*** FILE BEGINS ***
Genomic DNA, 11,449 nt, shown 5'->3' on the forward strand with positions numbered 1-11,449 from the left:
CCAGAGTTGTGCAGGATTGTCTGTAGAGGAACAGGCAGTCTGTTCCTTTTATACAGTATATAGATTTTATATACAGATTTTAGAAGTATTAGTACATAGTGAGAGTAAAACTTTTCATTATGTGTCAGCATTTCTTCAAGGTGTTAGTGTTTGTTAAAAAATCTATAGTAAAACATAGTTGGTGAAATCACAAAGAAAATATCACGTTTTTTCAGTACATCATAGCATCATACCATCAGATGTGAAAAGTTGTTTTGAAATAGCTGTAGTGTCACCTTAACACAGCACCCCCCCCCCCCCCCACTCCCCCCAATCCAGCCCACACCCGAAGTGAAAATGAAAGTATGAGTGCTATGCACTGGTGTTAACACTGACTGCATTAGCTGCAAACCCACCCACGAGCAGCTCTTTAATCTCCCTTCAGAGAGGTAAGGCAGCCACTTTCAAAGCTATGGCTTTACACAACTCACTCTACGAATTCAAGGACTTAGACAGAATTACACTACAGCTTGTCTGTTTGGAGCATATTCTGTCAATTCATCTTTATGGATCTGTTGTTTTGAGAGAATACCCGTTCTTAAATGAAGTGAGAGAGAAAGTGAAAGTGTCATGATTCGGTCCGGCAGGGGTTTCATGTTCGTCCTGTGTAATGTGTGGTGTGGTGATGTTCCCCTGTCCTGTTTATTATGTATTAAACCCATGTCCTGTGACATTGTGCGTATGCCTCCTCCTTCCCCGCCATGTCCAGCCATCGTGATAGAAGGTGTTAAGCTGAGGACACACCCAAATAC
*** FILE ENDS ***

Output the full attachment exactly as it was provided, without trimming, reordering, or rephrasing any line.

Genomic DNA, 11,449 nt, shown 5'->3' on the forward strand with positions numbered 1-11,449 from the left:
CCAGAGTTGTGCAGGATTGTCTGTAGAGGAACAGGCAGTCTGTTCCTTTTATACAGTATATAGATTTTATATACAGATTTTAGAAGTATTAGTACATAGTGAGAGTAAAACTTTTCATTATGTGTCAGCATTTCTTCAAGGTGTTAGTGTTTGTTAAAAAATCTATAGTAAAACATAGTTGGTGAAATCACAAAGAAAATATCACGTTTTTTCAGTACATCATAGCATCATACCATCAGATGTGAAAAGTTGTTTTGAAATAGCTGTAGTGTCACCTTAACACAGCACCCCCCCCCCCCCCCACTCCCCCCAATCCAGCCCACACCCGAAGTGAAAATGAAAGTATGAGTGCTATGCACTGGTGTTAACACTGACTGCATTAGCTGCAAACCCACCCACGAGCAGCTCTTTAATCTCCCTTCAGAGAGGTAAGGCAGCCACTTTCAAAGCTATGGCTTTACACAACTCACTCTACGAATTCAAGGACTTAGACAGAATTACACTACAGCTTGTCTGTTTGGAGCATATTCTGTCAATTCATCTTTATGGATCTGTTGTTTTGAGAGAATACCCGTTCTTAAATGAAGTGAGAGAGAAAGTGAAAGTGTCATGATTCGGTCCGGCAGGGGTTTCATGTTCGTCCTGTGTAATGTGTGGTGTGGTGATGTTCCCCTGTCCTGTTTATTATGTATTAAACCCATGTCCTGTGACATTGTGCGTATGCCTCCTCCTTCCCCGCCATGTCCAGCCATCGTGATAGAAGGTGTTAAGCTGAGGACACACCCAAATAC